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tinbucket

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  1. tinbucket

    Making a cone 04 clay go to cone 10

    Not only try "cutting it" with a high temperature clay, do a line blend! At least 20/80, 50/50, and 80/20. Absorption/shrinkage bars should give you some idea of what's going on. Also, I'm assuming you are firing cone 10 reduction, and cone reduction will effect the fluxing action of iron more than oxidation will, I'm sure others can give a better explanation of this - my understanding iron in reduction = more melty/stronger fluxing
  2. Fireclay will be slightly more refractory and have greater thermal shock resistance, they might last a little longer. If you don't have fire clay you could make it out of your usual stoneware. Build them sturdy and they should work. If I spent a long time on a single spoon I would be inclined to test my racks with some weight on them before firing a glazed spoon. Up to you. Maybe others can chime in. I have never done this, I just got the idea when you posted your question. If your spoons are light you could try them on a premade bead rack, but I would be weary of putting anything heavier than beads on a bead rack
  3. The are called insulating fire brick (IFB) or soft brick. They are much less dense and therefore absorb less heat than typical hard brick (good if you want fast temp rise/fast cooling/less energy use and not good if you need to retain heat or cool slowly). Almost all electric kilns are made from insulating fire brick. My suggestion for the spoons would be to buy some thick high temp wire and build your own "spoon hanger" out of Hawthorne or similar fireclay. Make it so that each spoon hangs with support on each side from an unglazed hole on the spoon handle. By making your own you will maximize the efficiency of firing/stacking space and ensure that the spoons are not all hanging together on a long span of wire.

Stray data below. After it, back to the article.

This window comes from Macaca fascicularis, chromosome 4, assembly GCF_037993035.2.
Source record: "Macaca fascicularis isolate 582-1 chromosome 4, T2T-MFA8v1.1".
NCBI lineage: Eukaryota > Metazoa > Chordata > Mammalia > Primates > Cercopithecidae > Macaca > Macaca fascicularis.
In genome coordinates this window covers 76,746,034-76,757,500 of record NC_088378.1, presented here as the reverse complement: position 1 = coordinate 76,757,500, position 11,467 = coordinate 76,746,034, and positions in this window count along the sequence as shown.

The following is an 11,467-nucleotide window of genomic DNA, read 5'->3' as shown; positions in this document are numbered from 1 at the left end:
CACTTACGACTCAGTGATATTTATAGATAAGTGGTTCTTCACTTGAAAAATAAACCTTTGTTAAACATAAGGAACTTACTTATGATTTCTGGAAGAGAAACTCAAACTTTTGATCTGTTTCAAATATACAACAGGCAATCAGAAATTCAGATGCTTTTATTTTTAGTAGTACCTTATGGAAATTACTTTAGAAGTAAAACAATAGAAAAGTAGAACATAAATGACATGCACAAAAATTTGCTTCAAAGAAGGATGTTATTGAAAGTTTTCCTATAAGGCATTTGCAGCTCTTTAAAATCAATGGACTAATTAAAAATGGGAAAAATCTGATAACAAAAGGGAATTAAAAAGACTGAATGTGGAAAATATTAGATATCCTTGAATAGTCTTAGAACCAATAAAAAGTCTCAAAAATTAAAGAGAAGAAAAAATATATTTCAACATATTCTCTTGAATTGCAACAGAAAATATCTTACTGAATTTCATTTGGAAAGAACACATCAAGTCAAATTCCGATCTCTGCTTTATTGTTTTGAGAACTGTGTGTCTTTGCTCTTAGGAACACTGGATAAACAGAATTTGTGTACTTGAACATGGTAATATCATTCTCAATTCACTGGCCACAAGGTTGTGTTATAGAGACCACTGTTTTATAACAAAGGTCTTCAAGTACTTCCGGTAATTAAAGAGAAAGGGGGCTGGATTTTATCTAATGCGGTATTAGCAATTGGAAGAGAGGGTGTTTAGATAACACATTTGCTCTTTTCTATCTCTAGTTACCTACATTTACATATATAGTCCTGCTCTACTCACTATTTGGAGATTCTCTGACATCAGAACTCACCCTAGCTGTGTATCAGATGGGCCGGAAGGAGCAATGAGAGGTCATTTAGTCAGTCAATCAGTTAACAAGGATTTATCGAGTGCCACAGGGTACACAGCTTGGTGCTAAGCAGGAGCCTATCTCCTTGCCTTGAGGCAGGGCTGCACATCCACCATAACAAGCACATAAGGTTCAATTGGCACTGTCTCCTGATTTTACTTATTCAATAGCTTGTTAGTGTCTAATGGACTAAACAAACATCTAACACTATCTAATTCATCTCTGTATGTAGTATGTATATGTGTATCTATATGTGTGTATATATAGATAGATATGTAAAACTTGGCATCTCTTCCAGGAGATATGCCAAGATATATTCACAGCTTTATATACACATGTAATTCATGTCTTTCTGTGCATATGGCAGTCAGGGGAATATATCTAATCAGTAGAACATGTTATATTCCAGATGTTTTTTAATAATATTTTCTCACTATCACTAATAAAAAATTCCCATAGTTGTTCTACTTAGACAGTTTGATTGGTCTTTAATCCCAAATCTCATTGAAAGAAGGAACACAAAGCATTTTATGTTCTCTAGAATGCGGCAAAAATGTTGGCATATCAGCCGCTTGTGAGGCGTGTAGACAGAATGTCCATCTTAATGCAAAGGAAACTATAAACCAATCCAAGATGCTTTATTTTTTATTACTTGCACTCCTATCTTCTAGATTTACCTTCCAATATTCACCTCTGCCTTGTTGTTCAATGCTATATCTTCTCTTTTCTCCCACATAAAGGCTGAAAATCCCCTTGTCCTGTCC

4. tinbucket

    Cone 6 Red Stoneware Recipe

    Thank you neil, that is something I never would have considered. Maybe I can add enough to get a color response without lowering the thermal expansion too much.
  5. tinbucket

    Cone 6 Red Stoneware Recipe

    Thanks again, nerd. What about Lizella is problematic? I really like the coarse texture it gives a clay body
  6. tinbucket

    Cone 6 Red Stoneware Recipe